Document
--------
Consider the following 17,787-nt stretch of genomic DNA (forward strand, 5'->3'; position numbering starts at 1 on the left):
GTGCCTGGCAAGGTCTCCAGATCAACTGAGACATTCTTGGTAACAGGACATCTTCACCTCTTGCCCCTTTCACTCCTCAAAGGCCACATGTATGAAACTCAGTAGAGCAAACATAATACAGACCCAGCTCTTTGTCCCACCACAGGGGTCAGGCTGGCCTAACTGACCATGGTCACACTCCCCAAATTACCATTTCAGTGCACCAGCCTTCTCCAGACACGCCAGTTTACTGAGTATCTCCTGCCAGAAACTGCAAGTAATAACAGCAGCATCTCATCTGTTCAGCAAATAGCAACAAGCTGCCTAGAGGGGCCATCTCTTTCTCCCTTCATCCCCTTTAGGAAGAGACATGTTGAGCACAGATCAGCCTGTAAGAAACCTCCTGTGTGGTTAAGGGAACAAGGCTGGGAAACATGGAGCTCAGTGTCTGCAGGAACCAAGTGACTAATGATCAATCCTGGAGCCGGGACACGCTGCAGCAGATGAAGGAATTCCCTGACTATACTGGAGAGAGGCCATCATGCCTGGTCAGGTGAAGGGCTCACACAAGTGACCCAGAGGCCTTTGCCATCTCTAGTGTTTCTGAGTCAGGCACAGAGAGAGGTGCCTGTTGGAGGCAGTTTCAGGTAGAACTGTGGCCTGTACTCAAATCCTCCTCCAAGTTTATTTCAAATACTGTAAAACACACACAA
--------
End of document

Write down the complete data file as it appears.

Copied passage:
Consider the following 17,787-nt stretch of genomic DNA (forward strand, 5'->3'; position numbering starts at 1 on the left):
GTGCCTGGCAAGGTCTCCAGATCAACTGAGACATTCTTGGTAACAGGACATCTTCACCTCTTGCCCCTTTCACTCCTCAAAGGCCACATGTATGAAACTCAGTAGAGCAAACATAATACAGACCCAGCTCTTTGTCCCACCACAGGGGTCAGGCTGGCCTAACTGACCATGGTCACACTCCCCAAATTACCATTTCAGTGCACCAGCCTTCTCCAGACACGCCAGTTTACTGAGTATCTCCTGCCAGAAACTGCAAGTAATAACAGCAGCATCTCATCTGTTCAGCAAATAGCAACAAGCTGCCTAGAGGGGCCATCTCTTTCTCCCTTCATCCCCTTTAGGAAGAGACATGTTGAGCACAGATCAGCCTGTAAGAAACCTCCTGTGTGGTTAAGGGAACAAGGCTGGGAAACATGGAGCTCAGTGTCTGCAGGAACCAAGTGACTAATGATCAATCCTGGAGCCGGGACACGCTGCAGCAGATGAAGGAATTCCCTGACTATACTGGAGAGAGGCCATCATGCCTGGTCAGGTGAAGGGCTCACACAAGTGACCCAGAGGCCTTTGCCATCTCTAGTGTTTCTGAGTCAGGCACAGAGAGAGGTGCCTGTTGGAGGCAGTTTCAGGTAGAACTGTGGCCTGTACTCAAATCCTCCTCCAAGTTTATTTCAAATACTGTAAAACACACACAA